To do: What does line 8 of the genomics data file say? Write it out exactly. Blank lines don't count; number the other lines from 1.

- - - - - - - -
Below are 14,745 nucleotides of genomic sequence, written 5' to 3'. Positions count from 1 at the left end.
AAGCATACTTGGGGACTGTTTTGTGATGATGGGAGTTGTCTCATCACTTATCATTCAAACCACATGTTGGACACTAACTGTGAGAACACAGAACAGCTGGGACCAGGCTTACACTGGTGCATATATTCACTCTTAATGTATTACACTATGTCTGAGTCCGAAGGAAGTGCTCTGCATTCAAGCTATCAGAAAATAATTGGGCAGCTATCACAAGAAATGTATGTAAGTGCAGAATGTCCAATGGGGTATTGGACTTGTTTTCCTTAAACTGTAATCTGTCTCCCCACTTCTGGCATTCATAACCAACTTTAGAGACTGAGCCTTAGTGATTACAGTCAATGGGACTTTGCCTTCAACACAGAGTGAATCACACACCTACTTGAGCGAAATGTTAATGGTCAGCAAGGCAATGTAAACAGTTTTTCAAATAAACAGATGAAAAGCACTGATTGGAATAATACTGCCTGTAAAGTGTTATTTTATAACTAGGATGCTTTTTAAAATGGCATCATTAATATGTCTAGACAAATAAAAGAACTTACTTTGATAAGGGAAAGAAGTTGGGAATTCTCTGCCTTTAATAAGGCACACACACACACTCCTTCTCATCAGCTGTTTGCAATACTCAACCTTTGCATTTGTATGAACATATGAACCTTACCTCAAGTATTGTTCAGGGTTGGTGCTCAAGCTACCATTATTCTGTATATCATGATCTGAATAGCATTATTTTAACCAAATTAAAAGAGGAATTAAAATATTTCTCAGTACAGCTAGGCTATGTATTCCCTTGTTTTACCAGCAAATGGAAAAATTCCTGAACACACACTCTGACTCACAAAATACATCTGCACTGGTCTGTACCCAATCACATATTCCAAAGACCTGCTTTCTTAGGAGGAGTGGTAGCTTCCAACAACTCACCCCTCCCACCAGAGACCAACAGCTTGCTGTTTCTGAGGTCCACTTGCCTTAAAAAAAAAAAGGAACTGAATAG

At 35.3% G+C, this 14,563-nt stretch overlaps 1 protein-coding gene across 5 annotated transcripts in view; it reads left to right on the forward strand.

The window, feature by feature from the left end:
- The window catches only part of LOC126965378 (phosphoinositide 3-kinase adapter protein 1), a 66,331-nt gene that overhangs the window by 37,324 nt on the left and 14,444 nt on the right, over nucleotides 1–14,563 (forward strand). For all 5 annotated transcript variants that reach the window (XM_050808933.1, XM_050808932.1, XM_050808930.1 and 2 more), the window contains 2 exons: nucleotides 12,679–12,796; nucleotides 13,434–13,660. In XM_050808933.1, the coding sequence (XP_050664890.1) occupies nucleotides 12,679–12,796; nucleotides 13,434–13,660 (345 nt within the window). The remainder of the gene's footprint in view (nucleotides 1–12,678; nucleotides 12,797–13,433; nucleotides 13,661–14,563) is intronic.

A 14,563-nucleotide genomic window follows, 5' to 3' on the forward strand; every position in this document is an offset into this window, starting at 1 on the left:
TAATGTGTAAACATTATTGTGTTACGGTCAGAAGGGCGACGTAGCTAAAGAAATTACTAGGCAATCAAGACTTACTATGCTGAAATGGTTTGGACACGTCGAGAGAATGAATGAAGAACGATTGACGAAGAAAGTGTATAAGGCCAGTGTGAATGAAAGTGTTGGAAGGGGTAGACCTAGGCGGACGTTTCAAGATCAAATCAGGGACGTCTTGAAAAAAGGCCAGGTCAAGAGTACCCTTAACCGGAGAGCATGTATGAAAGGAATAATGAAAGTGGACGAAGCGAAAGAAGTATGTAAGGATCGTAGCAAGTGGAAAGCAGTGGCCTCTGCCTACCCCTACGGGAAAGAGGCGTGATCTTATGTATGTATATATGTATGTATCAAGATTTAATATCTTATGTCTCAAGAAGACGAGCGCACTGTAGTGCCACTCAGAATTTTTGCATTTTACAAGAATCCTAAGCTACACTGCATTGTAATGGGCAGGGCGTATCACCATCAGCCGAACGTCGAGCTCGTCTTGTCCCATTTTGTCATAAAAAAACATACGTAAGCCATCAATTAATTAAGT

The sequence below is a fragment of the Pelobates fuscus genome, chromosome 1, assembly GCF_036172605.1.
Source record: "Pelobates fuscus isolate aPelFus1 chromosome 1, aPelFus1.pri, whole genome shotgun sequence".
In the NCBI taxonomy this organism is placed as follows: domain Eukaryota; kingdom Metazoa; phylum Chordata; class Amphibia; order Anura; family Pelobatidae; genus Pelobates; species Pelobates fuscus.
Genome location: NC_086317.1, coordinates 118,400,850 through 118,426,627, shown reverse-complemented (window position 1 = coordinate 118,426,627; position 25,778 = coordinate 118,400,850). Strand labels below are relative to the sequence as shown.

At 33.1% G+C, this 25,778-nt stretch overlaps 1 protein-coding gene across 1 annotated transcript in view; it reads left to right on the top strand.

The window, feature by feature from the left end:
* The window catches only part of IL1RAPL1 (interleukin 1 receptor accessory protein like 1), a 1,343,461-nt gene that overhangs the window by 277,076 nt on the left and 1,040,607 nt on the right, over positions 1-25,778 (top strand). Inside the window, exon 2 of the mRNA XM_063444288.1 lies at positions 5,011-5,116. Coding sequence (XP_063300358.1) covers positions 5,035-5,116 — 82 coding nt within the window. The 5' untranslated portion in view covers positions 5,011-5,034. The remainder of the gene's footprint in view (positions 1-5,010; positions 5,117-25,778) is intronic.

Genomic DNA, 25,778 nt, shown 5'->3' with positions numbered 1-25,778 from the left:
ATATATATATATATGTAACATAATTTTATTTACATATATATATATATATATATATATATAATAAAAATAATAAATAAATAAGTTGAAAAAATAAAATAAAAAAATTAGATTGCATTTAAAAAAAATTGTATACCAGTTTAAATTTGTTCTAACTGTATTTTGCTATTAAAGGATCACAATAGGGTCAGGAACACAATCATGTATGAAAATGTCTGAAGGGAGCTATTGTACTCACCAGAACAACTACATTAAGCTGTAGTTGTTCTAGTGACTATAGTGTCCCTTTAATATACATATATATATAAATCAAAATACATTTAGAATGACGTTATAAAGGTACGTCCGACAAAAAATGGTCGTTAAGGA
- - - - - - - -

The sequence below is a fragment of the Pelobates fuscus genome, chromosome 1, assembly GCF_036172605.1.